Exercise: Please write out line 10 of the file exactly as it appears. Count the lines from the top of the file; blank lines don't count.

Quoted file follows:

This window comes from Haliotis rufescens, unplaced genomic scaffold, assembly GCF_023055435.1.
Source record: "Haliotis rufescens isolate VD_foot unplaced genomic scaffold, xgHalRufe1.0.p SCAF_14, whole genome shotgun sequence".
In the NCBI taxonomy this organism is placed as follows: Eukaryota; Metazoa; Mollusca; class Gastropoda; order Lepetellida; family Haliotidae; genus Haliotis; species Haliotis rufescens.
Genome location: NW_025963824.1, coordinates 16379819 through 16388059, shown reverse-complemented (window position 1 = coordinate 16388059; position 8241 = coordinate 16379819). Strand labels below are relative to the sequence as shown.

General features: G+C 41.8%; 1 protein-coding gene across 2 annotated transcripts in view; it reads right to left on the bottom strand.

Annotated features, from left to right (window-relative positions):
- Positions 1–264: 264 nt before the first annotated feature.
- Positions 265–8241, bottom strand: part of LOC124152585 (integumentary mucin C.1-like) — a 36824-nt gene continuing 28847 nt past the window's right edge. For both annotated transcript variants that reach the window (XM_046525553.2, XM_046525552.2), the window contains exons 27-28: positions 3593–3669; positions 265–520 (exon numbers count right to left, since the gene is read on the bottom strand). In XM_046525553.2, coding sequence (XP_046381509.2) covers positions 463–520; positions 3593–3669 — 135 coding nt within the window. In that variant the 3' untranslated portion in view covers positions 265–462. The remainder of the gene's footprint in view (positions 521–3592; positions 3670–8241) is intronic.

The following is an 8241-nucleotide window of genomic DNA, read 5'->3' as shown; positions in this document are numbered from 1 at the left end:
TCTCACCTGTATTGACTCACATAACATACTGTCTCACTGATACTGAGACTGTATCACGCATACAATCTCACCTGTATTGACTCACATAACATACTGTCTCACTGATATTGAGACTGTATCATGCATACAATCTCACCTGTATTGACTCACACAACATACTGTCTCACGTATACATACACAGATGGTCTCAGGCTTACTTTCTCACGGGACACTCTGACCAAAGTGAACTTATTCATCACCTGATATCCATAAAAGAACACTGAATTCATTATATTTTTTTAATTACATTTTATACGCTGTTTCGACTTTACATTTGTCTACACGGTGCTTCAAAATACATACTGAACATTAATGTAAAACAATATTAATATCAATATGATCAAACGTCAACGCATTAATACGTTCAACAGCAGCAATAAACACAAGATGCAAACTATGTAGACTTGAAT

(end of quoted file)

TCTCACCTGTATTGACTCACATAACATACTGTCTCACTGATACTGAGACTGTATCACGCATACAATCTCACCTGTATTGACTCACATAACATACTGTCTCACTGATATTGAGACTGTATCATGCATACAATCTCACCTGTATTGACTCACACAACATACTGTCTCACGTATACATACACAGATGGTCTCAGGCTTACTTTCTCACGGGACACTCTGACCAAAGTGAACTTATTCATCACCTGATATCCATAAAAGAACACTGAATTCATTATATTTTTTTAATTACATTTTATACGCTGTTTCGACTTTACATTTGTCTACACGGTGCTTCAAAATACATACTGAACATTAATGTAAAACAATATTAATATCAATATGATCAAACGTCAACGCATTAATACGTTCAACAGCAGCAATAAACACAAGATGCAAACTATGTAGACTTGAAT